“It Doesn’t Matter”

When you are a freshman on a high school soccer team, you have a tendency to become the butt of some random good natured teasing and pranks from the upperclassmen players. My son came home from his first soccer camp with his very first ever buzz cut….courtesy of a random senior student who took his razor to the heads of a number of willing participants. He told us about someone – a freshman – being duct taped to a chair and then given rides up and down a dormitory elevator. (Several students were sent home early for that one.) He also came home with the nick name ‘Inspector Lee’ – a moniker that he decided to wear on the back of his team hoodie that year. There were a couple of other choices. I think they called him ‘Jackie Chan’ for a while and ‘Ramen’ a couple of times. But ‘Inspector Lee’ stuck and he liked it. It was a character name from one of his favorite movies – ‘Rush Hour’ – with Chris Rock and Jackie Chan – after all. And the name was affectionately given by people that he had respect for. The name was received in the manner it was bestowed.

He has been playing soccer since he was four. Thirteen years now. Next year he will be the senior goal tender for his varsity team. It has taken me a while to get used to such name calling. All of the things kids say to each other and call each other in sports. Trash talking between friends. You would think that I would have developed an iron hide by now. I mean, I grew up a ‘stocky’, over weight, hearing impaired, head rocking, bookish ‘nerd’. I was always out of sync with the people in my little world. However, I remember seventh grade as being the worst year of my entire life.


Not only had I been catapulted from the warm cocoon of elementary school – where I’d been nutured with the same small group of kids since Kindergarten – into junior high but I committed the horrendous fashion faux pas of wearing bright green tights and a dress with a huge daisy pin on the first day of school.

‘Flower Power’

The teasing began from the very start…..and never seemed to stop. I wasn’t into the social scene of rec nights and over nights. I did not make friends easily and most of my elementary buddies had been scattered into different, alphabetically organized, home rooms. There was a small group in my classes who took particular pleasure in rolling my round packets of hearing aid batteries across the classroom floor. How they managed to get them out of my purse hanging on the back of my chair I will never know.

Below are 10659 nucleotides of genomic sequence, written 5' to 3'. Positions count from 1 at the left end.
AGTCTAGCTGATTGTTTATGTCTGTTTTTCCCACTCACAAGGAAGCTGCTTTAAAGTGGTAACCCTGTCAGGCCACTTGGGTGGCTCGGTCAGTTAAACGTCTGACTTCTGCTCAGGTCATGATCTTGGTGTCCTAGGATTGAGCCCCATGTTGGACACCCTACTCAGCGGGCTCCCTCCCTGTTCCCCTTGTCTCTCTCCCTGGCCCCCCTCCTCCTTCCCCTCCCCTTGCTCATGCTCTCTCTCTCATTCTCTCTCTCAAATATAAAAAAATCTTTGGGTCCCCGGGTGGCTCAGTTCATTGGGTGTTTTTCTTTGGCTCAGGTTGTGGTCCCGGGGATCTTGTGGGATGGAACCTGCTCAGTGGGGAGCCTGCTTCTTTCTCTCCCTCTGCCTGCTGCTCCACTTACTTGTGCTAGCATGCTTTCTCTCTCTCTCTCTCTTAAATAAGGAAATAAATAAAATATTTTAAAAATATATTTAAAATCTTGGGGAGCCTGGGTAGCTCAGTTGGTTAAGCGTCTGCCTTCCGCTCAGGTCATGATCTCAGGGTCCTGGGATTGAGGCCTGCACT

But the very worst of the worst that happened that year was the name I was stuck with.


‘Tank of the Jungle’

“Tank…Tank…Tank of the Jungle….please don’t sit on MeeEEee…..”

Princess is involved in a research project about bullying for school. It seems to be the subject of the moment everywhere right now. I dredged up all those memories of 7th grade the other day trying to explain to her why it was important to get a handle on bullying and why it should be stopped. I told her how my skin crawls every time I hear the ‘George of the Jungle’ theme song…..even now. I told her how I just can not bring myself to ‘friend’ some of those junior high people who have found me on Face Book because I can still hear them. I reminded her of her own experience with being teased about her ‘Chinese Eyes.’

To be honest, my extended family has never been one to shirk away from ethnic nick names and affectionate slams. Jokes. We have heard and said them all at one time or another. Sarcasm runs rampant in my neck of the woods.


And maybe this is why it surprised me that it bothered me SO. VERY. MUCH. last night to hear high schoolers heckling my son – my Asian son – during a particulary violatile soccer match. They stood behind the net goal he guarded as the goalie for his team and told him to ‘go back to North Korea or where ever he was from.’

Someone complained and the high schoolers were asked to leave…..and they did. The venue manager stood guard for the rest of the match – watching and listening.

High schoolers.

And when I asked him today if he could hear them last night, he just shrugged and said that it doesn’t matter.

But maybe….in the very grand scheme of things….it does.

Explore posts in the same categories: soccer, sons, teenage angst, Uncategorized

2 Comments on ““It Doesn’t Matter””

  1. Linnea Says:

    7th grade was my worst year also. Try being called a test tube baby every day on the bus. I cried everyday and hated the bus rides to and from school. A half hour for those morons to harass me. I too have not friend them on facebook. I think it is a very good topic for her to research.

  2. Mary Says:

    That’s so cold. I hate how cruel kids can be. 😦

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